“It’s a central clearinghouse of information,” says Professor Celia Chen.
Arsenic. You can’t see it, or smell it, or taste it, but it’s bad for your health, and it can be found in water, beverages, food, cigarettes, and some pressure-treated wood.
Over the past few years, Dartmouth researchers, including Research Professor of Earth Sciences Brian Jackson, have been making troubling discoveries about arsenic, documenting its sometimes hidden presence in foods—especially in brown rice syrup. Other research by the Geisel School of Medicine’s Margaret Karagas has shown effects even at low doses. Both scientists are part of the Dartmouth Toxic Metals Superfund Research Program, which has now created a comprehensive, user-friendly website to inform the public about how to reduce exposure to the toxin.
It’s called Arsenic and You, and it will be officially launched on April 26 at the McAuliffe-Shepard Discovery Center in Concord, N.H.
“We wanted to create a central clearinghouse of information, says Celia Chen, a research professor of biological sciences and the research translation core leader for the superfund research program. “It’s important to educate people about where arsenic is found, why it’s harmful, and how to detect and avoid it wherever possible.”
Chen says Northern New Englanders should be especially wary of arsenic in water and soils. “We have a lot of private wells that are contaminated with arsenic due to the natural geology of the region,” she notes, “and some of our housing was built on former apple orchards, where pesticides containing arsenic were used. The pesticides are banned now, but the arsenic still remains in the soil.”
“Levels of arsenic in public water systems are regulated by the U.S. Environmental Protection Agency and the U.S. Food and Drug Administration, and international food safety groups are considering maximum limits for arsenic in food,” notes Laurie Rardin, the research translation coordinator for Dartmouth’s Superfund Research Program, who led the construction of the Arsenic and You site. “But when it comes to private well water supplies and food, the onus is currently on consumers to make sure what they eat or drink is safe.”
That’s why Arsenic and You advises all well owners to test their water, and treat it, if necessary, to remove contaminants. It suggests reducing reliance on arsenic-rich brown rice by eating other healthy grains, like quinoa. Many so-called “healthy” snacks, including energy bars, use rice syrup as sweeteners, so it’s important to read labels. And if a house has a pressure-treated wooden deck built before 2003, that wood should be sealed, to keep arsenic from escaping.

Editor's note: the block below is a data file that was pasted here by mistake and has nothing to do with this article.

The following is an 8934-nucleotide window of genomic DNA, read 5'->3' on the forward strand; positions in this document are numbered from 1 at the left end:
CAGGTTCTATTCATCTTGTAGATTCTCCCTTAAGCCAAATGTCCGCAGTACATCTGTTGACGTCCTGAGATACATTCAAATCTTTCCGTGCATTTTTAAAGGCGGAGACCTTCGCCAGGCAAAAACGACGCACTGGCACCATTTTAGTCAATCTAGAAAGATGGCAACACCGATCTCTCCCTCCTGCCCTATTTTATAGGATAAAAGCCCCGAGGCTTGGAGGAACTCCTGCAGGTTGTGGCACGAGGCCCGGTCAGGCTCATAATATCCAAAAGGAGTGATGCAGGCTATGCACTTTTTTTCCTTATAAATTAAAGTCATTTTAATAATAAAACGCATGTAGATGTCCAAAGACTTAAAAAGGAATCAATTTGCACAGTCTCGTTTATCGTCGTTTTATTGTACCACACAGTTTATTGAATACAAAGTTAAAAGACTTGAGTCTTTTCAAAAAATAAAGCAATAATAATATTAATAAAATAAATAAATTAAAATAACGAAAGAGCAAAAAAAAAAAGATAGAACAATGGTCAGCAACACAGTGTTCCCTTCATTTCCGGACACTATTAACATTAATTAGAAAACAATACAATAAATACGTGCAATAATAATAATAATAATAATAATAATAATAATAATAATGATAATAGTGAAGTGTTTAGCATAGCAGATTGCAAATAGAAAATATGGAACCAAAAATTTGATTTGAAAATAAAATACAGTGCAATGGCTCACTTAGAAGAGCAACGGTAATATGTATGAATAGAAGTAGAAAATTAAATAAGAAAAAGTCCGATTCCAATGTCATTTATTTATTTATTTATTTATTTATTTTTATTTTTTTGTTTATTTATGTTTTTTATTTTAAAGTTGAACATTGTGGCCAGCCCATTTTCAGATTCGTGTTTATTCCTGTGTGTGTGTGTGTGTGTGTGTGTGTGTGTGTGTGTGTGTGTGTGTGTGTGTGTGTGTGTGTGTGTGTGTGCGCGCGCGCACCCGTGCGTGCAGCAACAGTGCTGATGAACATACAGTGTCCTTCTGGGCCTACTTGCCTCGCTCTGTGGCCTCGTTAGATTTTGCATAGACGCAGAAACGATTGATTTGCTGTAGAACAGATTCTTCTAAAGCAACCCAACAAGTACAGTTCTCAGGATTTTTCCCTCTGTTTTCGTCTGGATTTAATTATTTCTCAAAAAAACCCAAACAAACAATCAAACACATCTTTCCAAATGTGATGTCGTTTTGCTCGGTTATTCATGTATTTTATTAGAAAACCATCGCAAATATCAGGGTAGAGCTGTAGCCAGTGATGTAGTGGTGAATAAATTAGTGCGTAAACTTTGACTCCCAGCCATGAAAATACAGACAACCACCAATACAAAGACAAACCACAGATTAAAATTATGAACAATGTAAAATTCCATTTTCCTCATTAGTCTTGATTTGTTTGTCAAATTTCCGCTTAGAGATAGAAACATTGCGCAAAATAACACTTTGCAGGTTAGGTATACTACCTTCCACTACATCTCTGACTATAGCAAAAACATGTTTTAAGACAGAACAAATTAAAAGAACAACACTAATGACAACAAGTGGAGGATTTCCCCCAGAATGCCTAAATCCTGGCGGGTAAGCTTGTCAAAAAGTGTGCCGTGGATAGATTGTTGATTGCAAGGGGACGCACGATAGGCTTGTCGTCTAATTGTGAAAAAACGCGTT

The website development process included collaboration and input from Dartmouth Superfund Research Program scientists and from epidemiologists with the Children’s Environmental Health and Disease Prevention Research Center at Dartmouth. Carolyn Murray, the center’s director of community outreach and research translation, says arsenic cannot easily be eliminated from our daily lives, but it can be limited.
“We are not demonizing any type of food,” says Murray. “We know that rice is an important staple. It’s a relatively cheap nutrition source. But we want the consumer to be aware, to choose among different types of rice, and learn how to cook it to reduce arsenic exposure.”
The site advises cooking rice like pasta, using six times more water than rice, and draining the water after cooking. There are also shopping tips:
Dartmouth researchers have found that children are especially vulnerable to the effects of arsenic, since some baby formulas and toddler foods contain it, and children eat about three times more food per pound of body weight than adults.
“Reading a label, having a balanced diet with multiple sources of all the food groups—this website gives you a balanced approach that empowers you not only to minimize arsenic but also to improve your nutrition in general, and to make you a better consumer of the food that you eat,” Murray says.
Rardin says she’s learned a lot in the process of bringing these issues to public attention. In fact, her own diet has changed.
“We’re lucky to have good public water where I live, in Concord, N.H.,” she says, “but yes, I eat less brown rice than I used to, and I usually choose a type of basmati rice grown in California.”